Photo by Jeff Vorva
Receiver Ricky Smalling (left) jukes a defender from Bartlett in Brother Rice's first-round playoff victory Friday night.
At the conclusion of his team’s 49-21 win over Bartlett in the first round of the Class 8A football playoffs, Brother Rice quarterback Cam Miller was asked what it was like to have a day like the one he’d just had.
“Well,” he said, “it’s my birthday, so it started off pretty good.”
And ended quickly.
The Crusaders held the ball for all of seven minutes, 53 seconds in the first half Friday. It was enough to run 29 plays and score seven touchdowns in seven possessions, giving the fifth-seeded hosts a 49-0 lead over No. 28 Bartlett, not to mention a school record for points in a half.
Also before intermission, the newly 18-year-old Miller threw for six touchdowns — tying his own school single-game record — and set Brother Rice’s single-season mark with 29 scoring passes, breaking the standard of 26 set by Matt Page in 2012. Oh, and he completed 13 of 14 passes for 312 yards, raising his season completion percentage to 70.9 percent (202 of 285), which if Rice’s season were over would smash the old school mark of 65.5 percent.
It’s not over, though.
Rice (9-1) will host No. 12 South Elgin (9-1), a 62-10 winner Friday over Evanston, at noon Saturday in a second-round matchup.
Crusaders coach Brian Badke, in his fourth season at the helm, snapped a two-game losing streak in first-round playoff games and has his team poised to reach the quarterfinals for the first time since 2008.
“We’ll go as far as Cam takes us,” Badke said. “He works really hard at his trade. He’s a winner, a competitor.”
Wide receiver Ricky Smalling, who had five catches for 163 yards, including touchdowns of 55, 67 and 23 yards, echoed those sentiments.
“He never gives up,” Smalling said. “He’s strong-minded, very smart, he’s a very verbal leader.”
Though, thanks to Rice’s no-huddle offense, Miller said nothing to Smalling after the one incompletion he threw in the game, a bomb that glanced off a wide-open Smalling’s fingertips on Rice’s first offensive snap of the second quarter.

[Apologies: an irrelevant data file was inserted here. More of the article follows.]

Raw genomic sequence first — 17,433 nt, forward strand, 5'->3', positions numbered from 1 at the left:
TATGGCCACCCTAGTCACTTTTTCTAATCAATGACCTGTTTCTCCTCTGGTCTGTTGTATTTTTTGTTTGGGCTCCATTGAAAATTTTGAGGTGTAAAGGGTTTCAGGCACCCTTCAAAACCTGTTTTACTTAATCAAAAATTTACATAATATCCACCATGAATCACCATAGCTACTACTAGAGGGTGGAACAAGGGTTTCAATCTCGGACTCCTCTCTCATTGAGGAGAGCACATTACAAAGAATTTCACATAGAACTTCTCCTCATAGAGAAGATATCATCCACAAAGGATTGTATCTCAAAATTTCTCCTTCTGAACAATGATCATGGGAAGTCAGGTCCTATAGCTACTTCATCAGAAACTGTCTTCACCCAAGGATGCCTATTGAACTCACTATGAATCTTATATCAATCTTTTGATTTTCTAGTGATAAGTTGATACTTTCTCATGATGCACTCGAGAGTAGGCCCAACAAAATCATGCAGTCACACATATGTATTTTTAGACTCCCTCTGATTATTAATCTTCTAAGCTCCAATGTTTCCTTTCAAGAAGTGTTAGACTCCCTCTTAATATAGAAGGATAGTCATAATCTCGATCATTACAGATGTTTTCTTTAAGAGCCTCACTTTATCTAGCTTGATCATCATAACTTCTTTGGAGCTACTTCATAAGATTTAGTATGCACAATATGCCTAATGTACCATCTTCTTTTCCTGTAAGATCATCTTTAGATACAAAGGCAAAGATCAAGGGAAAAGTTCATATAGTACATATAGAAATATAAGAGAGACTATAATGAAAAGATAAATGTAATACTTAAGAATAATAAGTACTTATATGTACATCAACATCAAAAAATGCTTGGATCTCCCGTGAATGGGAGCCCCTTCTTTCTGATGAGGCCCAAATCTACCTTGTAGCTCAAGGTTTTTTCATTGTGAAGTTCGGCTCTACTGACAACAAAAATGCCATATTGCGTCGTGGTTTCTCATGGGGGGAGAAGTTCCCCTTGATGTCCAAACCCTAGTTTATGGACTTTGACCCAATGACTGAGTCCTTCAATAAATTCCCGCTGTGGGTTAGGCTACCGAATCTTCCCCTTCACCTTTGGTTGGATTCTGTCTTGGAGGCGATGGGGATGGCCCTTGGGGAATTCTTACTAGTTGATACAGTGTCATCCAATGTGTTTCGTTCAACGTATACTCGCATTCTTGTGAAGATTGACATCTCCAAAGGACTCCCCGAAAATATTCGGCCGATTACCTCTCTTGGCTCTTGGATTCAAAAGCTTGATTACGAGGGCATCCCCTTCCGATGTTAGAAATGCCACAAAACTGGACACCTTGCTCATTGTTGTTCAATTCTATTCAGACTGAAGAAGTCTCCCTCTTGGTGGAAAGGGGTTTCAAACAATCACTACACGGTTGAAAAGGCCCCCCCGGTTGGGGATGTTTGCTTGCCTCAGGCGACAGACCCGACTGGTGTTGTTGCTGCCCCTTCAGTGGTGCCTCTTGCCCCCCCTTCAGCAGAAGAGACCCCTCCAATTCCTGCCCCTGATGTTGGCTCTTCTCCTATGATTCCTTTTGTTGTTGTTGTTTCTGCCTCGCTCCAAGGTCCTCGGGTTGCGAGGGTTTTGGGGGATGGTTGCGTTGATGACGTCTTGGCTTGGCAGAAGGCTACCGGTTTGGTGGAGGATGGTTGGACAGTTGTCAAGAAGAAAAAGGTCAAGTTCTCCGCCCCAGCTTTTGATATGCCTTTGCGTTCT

“I should’ve laid out for the ball,” Smalling said. “Cam might’ve overthrown me a little, but no excuses — catch everything, drop nothing.”
On the next snap, the Crusaders went back to the same play. This time, Smalling gathered the deep ball in, taking it for 67 yards and a touchdown.
“I wasn’t expecting it — I was happy they called it again,” Smalling said. “They saw an opportunity to strike, and we did.”
Smalling’s 55-yard scoring grab came on the third play of the Crusaders’ first possession. Their second drive took four snaps, ending with a seven-yard toss to Julian Blain. Possession No. 3 lasted two plays, the second a brilliant 64-yard catch and run by Blain in which he stopped twice to shake off would-be tacklers, essentially bootlegged around a third then picked up blockers down the sideline before a final cutback into the end zone.
After Smalling’s 67-yarder, Miller hit Patrick Murphy on an 18-yard fade route in the left corner of the north end zone, Clifton Taylor (11 carries, 50 yards) bulled over for a two-yard score and Smalling turned a short pass to the flat into a 23-yard, tackle-breaking touchdown dash.
Bartlett (5-5) came in averaging 46 points per game over the four-game win streak it put together after losing four of its first five games. But, against the Crusaders’ first-team defense in the first half, the Hawks managed just 106 yards while punting four times and turning the ball over on downs three.
“They out-matched us a little bit,” Bartlett coach Tom Meaney said. “They’re a talented group. (Miller) is his conference’s (offensive) MVP — he’s very talented, very accurate. And his receivers can go get it, too.”